|Sufjan & Dawn Landes, folk of the heart. Photo: Bloodbuzzed|
|Dark waves with Austra. Photo; Bloodbuzzed|
The night didn't started in the most promising way, though. Not to say Austra's music is bad or that their performance was disappointing. Katie Stelmanis is an impressive singer and their songs, if you are into that dark-disco/new wave style, even darker live (her most famous songs, the stunning 'Lose you' sounded gloomy and intensely desperate) are going to appeal you for sure. No, the question mark here is what does she have to do with Sufjan's music? It simply didn't fit there...
|No shade in the shadows of the band. Photo: Bloodbuzzed|
|A man, his thoughts, his feelings, his songs . Photo: Bloodbuzzed|
|The return of the folk singer. Photo: Bloodbuzzed|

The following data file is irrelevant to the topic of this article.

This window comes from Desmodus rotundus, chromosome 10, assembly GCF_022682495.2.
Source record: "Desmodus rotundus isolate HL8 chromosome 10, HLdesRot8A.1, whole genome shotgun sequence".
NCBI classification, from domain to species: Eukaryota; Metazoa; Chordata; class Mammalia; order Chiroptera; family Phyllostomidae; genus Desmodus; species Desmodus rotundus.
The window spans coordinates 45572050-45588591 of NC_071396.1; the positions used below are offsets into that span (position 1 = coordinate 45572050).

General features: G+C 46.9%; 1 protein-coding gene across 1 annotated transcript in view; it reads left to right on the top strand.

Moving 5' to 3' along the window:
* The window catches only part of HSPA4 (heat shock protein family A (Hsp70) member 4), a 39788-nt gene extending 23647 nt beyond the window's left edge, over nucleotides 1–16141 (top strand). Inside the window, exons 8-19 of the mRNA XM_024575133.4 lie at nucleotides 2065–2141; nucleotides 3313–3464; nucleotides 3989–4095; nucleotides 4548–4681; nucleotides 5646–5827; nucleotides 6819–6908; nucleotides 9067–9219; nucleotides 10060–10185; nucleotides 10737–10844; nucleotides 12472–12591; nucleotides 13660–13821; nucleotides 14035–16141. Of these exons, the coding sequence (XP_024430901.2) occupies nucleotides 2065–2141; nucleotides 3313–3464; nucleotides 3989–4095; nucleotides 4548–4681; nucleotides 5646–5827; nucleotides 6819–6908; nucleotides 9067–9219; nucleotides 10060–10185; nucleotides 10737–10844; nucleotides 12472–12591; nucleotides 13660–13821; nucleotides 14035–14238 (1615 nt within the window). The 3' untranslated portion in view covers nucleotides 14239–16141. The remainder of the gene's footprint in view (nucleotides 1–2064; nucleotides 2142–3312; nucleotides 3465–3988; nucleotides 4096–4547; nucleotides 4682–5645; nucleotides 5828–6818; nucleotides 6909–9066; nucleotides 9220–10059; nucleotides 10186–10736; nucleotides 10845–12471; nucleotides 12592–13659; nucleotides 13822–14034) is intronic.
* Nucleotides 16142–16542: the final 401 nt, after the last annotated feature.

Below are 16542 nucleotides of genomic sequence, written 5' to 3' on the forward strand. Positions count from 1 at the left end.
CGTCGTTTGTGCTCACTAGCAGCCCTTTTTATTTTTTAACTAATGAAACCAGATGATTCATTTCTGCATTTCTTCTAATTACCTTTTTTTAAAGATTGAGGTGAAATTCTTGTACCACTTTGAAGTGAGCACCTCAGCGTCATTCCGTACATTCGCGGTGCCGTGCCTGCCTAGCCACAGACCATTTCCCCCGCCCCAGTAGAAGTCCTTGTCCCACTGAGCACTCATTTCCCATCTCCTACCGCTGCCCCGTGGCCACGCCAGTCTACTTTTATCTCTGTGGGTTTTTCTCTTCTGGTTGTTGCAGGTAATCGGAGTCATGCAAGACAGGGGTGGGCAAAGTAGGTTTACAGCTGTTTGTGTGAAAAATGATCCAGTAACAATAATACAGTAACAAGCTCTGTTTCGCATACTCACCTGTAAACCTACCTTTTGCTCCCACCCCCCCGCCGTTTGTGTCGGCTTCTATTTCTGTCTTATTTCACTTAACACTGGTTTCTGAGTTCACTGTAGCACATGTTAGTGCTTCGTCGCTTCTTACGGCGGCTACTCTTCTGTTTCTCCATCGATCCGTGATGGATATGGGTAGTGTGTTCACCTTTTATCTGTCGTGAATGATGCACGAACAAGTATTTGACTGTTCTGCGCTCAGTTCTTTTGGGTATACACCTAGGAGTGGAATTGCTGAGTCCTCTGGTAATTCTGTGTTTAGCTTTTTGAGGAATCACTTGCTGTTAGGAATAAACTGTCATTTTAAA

The show couldn't end that way. And luckily, it didn't. As a matter of fact, the encore felt like a completely different gig, with Sufjan returning to stage dressed as the recognisable folk-singer with baseball cap and colourful shirt, and much more talkative with the audience, to offer a short set of "Sufjan classics", with 'Concerning the UFO Sighting Near Highland, Illinois', 'Heirloom', the goosebumps of 'For the Widows in Paradise, For the Fatherless in Ypsilanti' and the final trio of 'John Wayne Gacy, Jr.', the great 'Casimir Pulaski Day' and, of course, 'Chicago', which lacked its joyful fanfare in a somewhat lukewarm acoustic version. One can't argue: the performance was flawless, immaculate, definitely a thing to watch. It's easy to understand why the public was fascinated and stood up to applaud the band during minutes. Also the universal praise of critics on the following days. But for me, I can't say it was an unforgettable, life-changing gig, because some of the choices made by the artist during part of the gig didn't convince me. Just a matter of taste on an otherwise indispensable artist...